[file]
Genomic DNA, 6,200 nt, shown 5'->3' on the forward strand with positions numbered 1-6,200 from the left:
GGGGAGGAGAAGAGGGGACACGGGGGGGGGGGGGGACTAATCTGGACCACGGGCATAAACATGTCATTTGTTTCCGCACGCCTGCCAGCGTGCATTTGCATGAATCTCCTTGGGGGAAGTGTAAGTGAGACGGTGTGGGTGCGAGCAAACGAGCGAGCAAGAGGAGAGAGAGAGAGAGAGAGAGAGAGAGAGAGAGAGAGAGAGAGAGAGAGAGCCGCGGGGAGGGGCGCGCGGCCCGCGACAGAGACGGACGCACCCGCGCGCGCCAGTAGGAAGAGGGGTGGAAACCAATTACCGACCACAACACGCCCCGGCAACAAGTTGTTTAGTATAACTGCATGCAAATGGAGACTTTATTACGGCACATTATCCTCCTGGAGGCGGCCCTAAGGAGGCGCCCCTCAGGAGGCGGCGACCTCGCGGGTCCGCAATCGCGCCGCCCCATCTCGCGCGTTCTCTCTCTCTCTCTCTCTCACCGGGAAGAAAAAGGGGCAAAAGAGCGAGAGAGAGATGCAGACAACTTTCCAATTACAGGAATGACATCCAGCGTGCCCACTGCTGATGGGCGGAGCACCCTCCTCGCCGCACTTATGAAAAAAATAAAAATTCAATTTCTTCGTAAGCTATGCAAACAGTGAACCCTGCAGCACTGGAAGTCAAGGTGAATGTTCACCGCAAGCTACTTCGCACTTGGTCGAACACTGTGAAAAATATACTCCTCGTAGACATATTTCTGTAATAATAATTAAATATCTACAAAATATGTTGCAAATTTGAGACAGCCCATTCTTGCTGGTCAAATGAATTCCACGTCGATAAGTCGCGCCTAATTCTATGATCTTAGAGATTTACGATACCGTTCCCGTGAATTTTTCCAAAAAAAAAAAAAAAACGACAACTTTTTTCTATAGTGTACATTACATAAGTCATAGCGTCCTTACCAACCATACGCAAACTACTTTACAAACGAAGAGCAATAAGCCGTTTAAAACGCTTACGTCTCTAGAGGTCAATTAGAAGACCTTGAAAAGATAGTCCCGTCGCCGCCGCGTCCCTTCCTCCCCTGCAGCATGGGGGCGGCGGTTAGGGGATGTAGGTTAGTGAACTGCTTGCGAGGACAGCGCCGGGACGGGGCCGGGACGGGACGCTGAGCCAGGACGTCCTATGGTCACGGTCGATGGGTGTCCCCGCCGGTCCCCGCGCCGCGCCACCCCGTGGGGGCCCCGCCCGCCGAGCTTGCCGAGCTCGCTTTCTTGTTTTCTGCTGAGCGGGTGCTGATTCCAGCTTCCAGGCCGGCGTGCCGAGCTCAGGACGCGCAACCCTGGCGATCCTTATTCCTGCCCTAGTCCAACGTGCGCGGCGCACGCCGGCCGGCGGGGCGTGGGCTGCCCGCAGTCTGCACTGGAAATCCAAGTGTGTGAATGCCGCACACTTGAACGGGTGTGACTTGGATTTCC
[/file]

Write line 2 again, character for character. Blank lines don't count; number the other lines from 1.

GGGGAGGAGAAGAGGGGACACGGGGGGGGGGGGGGACTAATCTGGACCACGGGCATAAACATGTCATTTGTTTCCGCACGCCTGCCAGCGTGCATTTGCATGAATCTCCTTGGGGGAAGTGTAAGTGAGACGGTGTGGGTGCGAGCAAACGAGCGAGCAAGAGGAGAGAGAGAGAGAGAGAGAGAGAGAGAGAGAGAGAGAGAGAGAGAGAGAGCCGCGGGGAGGGGCGCGCGGCCCGCGACAGAGACGGACGCACCCGCGCGCGCCAGTAGGAAGAGGGGTGGAAACCAATTACCGACCACAACACGCCCCGGCAACAAGTTGTTTAGTATAACTGCATGCAAATGGAGACTTTATTACGGCACATTATCCTCCTGGAGGCGGCCCTAAGGAGGCGCCCCTCAGGAGGCGGCGACCTCGCGGGTCCGCAATCGCGCCGCCCCATCTCGCGCGTTCTCTCTCTCTCTCTCTCTCACCGGGAAGAAAAAGGGGCAAAAGAGCGAGAGAGAGATGCAGACAACTTTCCAATTACAGGAATGACATCCAGCGTGCCCACTGCTGATGGGCGGAGCACCCTCCTCGCCGCACTTATGAAAAAAATAAAAATTCAATTTCTTCGTAAGCTATGCAAACAGTGAACCCTGCAGCACTGGAAGTCAAGGTGAATGTTCACCGCAAGCTACTTCGCACTTGGTCGAACACTGTGAAAAATATACTCCTCGTAGACATATTTCTGTAATAATAATTAAATATCTACAAAATATGTTGCAAATTTGAGACAGCCCATTCTTGCTGGTCAAATGAATTCCACGTCGATAAGTCGCGCCTAATTCTATGATCTTAGAGATTTACGATACCGTTCCCGTGAATTTTTCCAAAAAAAAAAAAAAAACGACAACTTTTTTCTATAGTGTACATTACATAAGTCATAGCGTCCTTACCAACCATACGCAAACTACTTTACAAACGAAGAGCAATAAGCCGTTTAAAACGCTTACGTCTCTAGAGGTCAATTAGAAGACCTTGAAAAGATAGTCCCGTCGCCGCCGCGTCCCTTCCTCCCCTGCAGCATGGGGGCGGCGGTTAGGGGATGTAGGTTAGTGAACTGCTTGCGAGGACAGCGCCGGGACGGGGCCGGGACGGGACGCTGAGCCAGGACGTCCTATGGTCACGGTCGATGGGTGTCCCCGCCGGTCCCCGCGCCGCGCCACCCCGTGGGGGCCCCGCCCGCCGAGCTTGCCGAGCTCGCTTTCTTGTTTTCTGCTGAGCGGGTGCTGATTCCAGCTTCCAGGCCGGCGTGCCGAGCTCAGGACGCGCAACCCTGGCGATCCTTATTCCTGCCCTAGTCCAACGTGCGCGGCGCACGCCGGCCGGCGGGGCGTGGGCTGCCCGCAGTCTGCACTGGAAATCCAAGTGTGTGAATGCCGCACACTTGAACGGGTGTGACTTGGATTTCC